Malaria research and control by press release

I’m torn about press releases of scientific and programmatic work.

On one hand issuing press releases rapidly disseminates findings, generates interest, and helps reach new audiences. Every institution, whether a university, NGO, or even a multilateral, has to maintain a supportive constituency and most will seek to ever expand this base. The pressure to leverage every piece of potential news is therefore great.

On the other hand many press releases are about early stage findings which may not matter. Everyday I see new articles about malaria drug targets or bed net distribution which are heralded as ‘breakthroughs’ in the effort to cure or control malaria. They may be right but we won’t know for many years. It seems that  the deluge of press releases, which often in their original form or in their retelling misstate the research, unduly raise expectations. It also raises overall noise level of information vying for our attention – making it harder to find and focus on the news which really matters. In the end, too much public relations spin risks credibility.

Effect Measure, a terrific public health blog, wrote the following three years back:

Science is a slow business, unfortunately and we will need time. So I don’t understand why NIH has to issue a press release about it. It’s not exactly breaking news that will make an immediate difference if it makes a difference at all. I understand why various biotech companies pull this kind of PR stunt. They are trying to raise venture capital and reassure stockholders. But why does NIH need to do this?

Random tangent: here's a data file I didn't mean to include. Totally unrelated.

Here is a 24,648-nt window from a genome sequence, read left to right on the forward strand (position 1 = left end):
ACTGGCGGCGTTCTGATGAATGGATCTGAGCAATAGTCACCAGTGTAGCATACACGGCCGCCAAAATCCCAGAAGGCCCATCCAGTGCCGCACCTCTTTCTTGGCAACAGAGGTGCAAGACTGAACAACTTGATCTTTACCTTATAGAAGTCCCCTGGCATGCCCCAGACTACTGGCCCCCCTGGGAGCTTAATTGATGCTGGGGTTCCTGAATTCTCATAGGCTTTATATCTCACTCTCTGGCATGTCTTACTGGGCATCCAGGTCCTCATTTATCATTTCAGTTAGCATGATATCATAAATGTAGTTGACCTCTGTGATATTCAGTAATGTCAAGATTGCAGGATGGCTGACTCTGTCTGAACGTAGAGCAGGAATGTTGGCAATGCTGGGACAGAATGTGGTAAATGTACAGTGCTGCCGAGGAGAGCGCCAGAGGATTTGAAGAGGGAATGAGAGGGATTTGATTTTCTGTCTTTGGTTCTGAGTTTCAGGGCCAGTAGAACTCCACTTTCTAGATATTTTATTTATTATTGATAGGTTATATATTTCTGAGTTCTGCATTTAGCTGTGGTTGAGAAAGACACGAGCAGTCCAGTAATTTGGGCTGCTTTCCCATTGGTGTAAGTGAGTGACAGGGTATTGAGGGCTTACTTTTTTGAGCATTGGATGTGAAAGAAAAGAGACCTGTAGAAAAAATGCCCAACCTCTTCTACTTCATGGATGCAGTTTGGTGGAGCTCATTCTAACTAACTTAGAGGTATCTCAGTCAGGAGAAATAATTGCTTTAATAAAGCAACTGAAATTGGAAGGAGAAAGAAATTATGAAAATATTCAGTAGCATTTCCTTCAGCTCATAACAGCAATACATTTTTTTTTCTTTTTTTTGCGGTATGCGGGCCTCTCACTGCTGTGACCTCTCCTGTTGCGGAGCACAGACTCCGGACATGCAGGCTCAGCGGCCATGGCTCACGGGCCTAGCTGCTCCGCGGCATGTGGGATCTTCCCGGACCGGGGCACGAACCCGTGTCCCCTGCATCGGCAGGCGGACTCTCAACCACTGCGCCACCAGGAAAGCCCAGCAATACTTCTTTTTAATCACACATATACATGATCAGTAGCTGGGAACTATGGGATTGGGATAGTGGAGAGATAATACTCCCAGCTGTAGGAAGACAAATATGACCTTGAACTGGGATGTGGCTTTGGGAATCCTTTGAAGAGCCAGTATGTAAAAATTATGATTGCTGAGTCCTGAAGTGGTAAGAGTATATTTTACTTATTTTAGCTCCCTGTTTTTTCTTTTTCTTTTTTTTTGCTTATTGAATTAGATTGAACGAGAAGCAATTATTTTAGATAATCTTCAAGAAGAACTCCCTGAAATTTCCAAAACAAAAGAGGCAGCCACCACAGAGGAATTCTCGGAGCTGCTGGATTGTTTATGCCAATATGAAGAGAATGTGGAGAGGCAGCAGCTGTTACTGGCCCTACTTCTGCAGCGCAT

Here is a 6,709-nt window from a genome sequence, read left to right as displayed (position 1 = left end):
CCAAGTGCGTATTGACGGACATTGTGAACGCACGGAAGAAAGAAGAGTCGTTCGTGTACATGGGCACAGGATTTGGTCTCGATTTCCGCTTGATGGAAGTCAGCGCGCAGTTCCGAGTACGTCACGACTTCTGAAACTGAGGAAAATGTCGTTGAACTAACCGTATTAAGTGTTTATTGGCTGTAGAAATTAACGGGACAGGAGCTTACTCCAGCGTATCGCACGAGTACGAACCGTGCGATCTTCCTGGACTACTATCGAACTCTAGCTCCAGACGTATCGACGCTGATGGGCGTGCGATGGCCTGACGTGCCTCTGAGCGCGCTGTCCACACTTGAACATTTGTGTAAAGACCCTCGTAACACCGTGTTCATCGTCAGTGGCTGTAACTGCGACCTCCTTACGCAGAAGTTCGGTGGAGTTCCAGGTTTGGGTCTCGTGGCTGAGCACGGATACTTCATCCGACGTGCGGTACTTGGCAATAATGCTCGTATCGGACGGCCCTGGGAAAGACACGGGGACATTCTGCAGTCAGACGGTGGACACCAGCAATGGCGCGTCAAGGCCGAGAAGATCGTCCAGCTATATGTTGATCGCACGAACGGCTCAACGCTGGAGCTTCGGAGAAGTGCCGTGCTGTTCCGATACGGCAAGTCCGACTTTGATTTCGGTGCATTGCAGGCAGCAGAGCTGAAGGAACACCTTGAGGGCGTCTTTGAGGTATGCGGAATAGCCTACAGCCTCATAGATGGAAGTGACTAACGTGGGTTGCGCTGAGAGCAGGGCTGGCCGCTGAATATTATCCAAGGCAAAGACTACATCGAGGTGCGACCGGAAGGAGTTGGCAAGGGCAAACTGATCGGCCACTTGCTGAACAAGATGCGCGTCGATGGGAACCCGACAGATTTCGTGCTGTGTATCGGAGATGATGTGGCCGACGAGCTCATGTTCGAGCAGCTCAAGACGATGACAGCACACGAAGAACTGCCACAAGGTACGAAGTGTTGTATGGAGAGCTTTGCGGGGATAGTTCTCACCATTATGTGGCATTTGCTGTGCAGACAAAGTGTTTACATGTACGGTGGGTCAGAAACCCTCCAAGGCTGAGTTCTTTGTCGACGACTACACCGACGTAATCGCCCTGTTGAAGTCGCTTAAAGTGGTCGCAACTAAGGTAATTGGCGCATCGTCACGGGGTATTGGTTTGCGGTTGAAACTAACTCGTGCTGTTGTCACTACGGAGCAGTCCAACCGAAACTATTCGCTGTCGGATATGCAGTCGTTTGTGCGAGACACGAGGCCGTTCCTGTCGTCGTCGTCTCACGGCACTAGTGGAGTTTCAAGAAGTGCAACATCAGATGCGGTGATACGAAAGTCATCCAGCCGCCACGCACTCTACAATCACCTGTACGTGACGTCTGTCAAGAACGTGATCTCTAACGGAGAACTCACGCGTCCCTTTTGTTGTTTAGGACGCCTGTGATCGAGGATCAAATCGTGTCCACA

5 Responses to “Malaria research and control by press release”

  1. 1 Bill Brieger April 8, 2010 at 1:34 am

    Agreed – Universities and Corporations have communications offices that disseminate these press releases in part, one suspects, to let research funders know they are making progress, and attracting new funding sources, no matter how far that ‘progress’ goes toward finding practical tools to eliminate malaria. Many of the ‘breakthoughs’ of today will may not have practical application until after 2015 when one hopes that most countries are heading down the road to elimination. The types of interventions needed after 2015 will likely be quite different than those used today to achieve universal coverage (UC). Even the much hoped for malaria vaccines are still in various phases of clinical trials – though when they are ready, they may be targeted better assuming UC has brought down disease burden. Based on the Nairobi MIM conference last November, we might take a kinder view – malaria research does need to be sustained until elimination in order for us not to be ‘surprised’ by setbacks as happened during the first effort at eradication. What is even more important that discovering new genes, chemicals and potions for malaria is operations research that can tell us how to achieve implementation of what tools we already have? These efforts do not seem to be getting as much of the press release spotlight.

  2. 2 naman April 8, 2010 at 9:36 am

    Bill – thanks for the thoughtful response. It is true that we will need new interventions in the future. I like your point that there may be a distorted priority in malaria research which discounts operational research.

  3. 3 MalariaWorld April 10, 2010 at 4:10 pm

    I am very happy to read that your blogging about this topic. I am following the malaria news closely for MalariaWorld and the number and content of press releases absolutely amazes me.

    Since you are both members of MalariaWorld, I would like to invite you to post this blog on the MalariaWorld platform and see if we can get this discussion going among our 5700 members.

    If you go to the platform and log-in to your account, you’ll be able to post your blog there. If you have any questions, just let me know.

    Last week another discussion was also started on the platform about learning from the past. You might be interested in reading and commenting on this as well.


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